Regulations designed to reduce air pollution in North Carolina have led not just to cleaner air but to fewer deaths from lung diseases, according to a new study report released Monday.
Researchers at Duke University reviewed 17 years of state air quality data and death records, and found a distinct correlation between the start of stricter pollution rules in 2002 and a marked decline in the number of people perishing from emphysema, asthma and pneumonia. The report was published in the International Journal of COPD.
The evidence pointing to the consequences of air pollution rules likely applies globally, the study’s head author said, adding that it puts into perspective the reason for tougher air quality rules: human health.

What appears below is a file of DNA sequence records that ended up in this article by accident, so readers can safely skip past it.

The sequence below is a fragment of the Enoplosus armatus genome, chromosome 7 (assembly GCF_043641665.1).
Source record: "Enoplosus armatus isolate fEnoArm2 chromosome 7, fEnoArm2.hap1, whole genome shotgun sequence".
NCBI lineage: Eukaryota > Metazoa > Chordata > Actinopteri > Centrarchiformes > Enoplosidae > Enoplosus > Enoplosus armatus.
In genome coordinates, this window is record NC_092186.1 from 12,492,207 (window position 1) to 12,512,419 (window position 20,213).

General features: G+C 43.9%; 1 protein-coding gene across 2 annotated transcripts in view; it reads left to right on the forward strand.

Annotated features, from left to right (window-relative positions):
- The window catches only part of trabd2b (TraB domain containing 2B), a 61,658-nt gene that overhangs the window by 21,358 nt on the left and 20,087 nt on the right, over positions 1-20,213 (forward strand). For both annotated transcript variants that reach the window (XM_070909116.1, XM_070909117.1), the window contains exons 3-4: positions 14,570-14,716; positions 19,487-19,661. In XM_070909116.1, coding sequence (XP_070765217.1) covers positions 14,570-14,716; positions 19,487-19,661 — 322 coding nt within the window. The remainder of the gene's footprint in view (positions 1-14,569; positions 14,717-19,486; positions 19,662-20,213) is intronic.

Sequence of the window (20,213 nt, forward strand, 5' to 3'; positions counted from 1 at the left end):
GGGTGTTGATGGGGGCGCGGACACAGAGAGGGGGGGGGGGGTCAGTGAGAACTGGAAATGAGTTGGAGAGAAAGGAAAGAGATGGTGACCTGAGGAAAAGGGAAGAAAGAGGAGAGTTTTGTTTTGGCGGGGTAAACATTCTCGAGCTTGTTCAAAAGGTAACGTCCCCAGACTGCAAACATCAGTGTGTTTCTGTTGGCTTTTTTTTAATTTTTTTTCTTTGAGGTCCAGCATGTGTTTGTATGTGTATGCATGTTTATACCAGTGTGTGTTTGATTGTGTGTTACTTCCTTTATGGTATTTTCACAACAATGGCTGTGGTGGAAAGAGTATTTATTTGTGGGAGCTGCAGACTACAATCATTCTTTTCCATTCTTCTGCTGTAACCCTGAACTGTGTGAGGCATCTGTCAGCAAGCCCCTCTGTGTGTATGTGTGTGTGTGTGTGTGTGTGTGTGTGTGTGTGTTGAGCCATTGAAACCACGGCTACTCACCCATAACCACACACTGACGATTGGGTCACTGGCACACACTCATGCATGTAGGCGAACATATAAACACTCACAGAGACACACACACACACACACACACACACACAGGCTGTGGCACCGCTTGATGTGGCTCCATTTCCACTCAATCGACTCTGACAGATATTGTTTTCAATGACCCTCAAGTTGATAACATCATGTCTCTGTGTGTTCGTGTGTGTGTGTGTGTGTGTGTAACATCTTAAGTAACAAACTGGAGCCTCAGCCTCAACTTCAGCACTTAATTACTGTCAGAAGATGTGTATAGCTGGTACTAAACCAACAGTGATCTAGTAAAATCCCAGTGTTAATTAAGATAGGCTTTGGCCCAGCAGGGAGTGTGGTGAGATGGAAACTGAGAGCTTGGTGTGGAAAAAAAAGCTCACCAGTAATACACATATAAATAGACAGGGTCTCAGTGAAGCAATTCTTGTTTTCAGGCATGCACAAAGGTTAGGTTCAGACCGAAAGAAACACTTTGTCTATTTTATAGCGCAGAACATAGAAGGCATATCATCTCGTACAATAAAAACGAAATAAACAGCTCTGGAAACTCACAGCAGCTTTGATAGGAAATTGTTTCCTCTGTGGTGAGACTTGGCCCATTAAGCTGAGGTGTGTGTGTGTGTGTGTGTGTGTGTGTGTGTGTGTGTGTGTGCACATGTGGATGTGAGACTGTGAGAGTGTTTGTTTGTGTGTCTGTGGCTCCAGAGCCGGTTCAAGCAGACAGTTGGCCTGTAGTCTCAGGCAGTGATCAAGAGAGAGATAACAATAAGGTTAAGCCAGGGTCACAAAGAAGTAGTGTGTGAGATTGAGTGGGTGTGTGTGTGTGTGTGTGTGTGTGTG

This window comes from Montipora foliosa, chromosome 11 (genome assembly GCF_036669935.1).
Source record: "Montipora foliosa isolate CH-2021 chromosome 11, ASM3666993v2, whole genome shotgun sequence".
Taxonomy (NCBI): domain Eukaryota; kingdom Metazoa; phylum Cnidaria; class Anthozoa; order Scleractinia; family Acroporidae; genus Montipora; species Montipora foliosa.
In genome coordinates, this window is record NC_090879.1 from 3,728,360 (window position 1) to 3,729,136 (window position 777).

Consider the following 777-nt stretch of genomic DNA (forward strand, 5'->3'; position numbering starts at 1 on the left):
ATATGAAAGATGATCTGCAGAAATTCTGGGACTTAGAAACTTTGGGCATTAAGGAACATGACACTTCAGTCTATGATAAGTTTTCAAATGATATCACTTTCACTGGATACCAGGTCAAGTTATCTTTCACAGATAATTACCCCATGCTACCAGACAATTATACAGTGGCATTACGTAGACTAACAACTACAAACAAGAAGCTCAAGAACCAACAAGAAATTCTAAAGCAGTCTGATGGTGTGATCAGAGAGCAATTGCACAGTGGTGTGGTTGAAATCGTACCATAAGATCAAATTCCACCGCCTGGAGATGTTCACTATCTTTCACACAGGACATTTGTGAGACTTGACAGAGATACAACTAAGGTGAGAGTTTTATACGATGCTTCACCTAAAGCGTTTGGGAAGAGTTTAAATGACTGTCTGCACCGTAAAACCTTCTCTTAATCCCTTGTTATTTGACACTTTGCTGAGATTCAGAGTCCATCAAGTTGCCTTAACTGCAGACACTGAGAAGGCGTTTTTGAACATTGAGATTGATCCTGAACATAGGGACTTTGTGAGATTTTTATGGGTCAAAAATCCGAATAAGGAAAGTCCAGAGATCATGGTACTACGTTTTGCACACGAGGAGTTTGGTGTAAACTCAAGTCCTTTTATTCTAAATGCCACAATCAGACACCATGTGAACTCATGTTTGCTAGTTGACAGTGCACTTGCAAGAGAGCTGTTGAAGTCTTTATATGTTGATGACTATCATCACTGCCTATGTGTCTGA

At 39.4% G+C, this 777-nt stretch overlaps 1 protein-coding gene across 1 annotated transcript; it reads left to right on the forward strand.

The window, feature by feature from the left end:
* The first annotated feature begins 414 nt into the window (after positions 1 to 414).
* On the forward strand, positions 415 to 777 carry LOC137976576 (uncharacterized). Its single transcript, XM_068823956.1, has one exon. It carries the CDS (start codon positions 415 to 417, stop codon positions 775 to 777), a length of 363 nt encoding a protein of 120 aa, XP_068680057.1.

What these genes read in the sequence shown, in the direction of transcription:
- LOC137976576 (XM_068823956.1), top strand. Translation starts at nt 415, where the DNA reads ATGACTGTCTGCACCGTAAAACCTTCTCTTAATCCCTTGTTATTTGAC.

“If you ask people, ‘Should we improve air quality?’ it’s hard to get an handle on that,” said Kim Lyerly, a professor of surgery at Duke and the report’s senior author.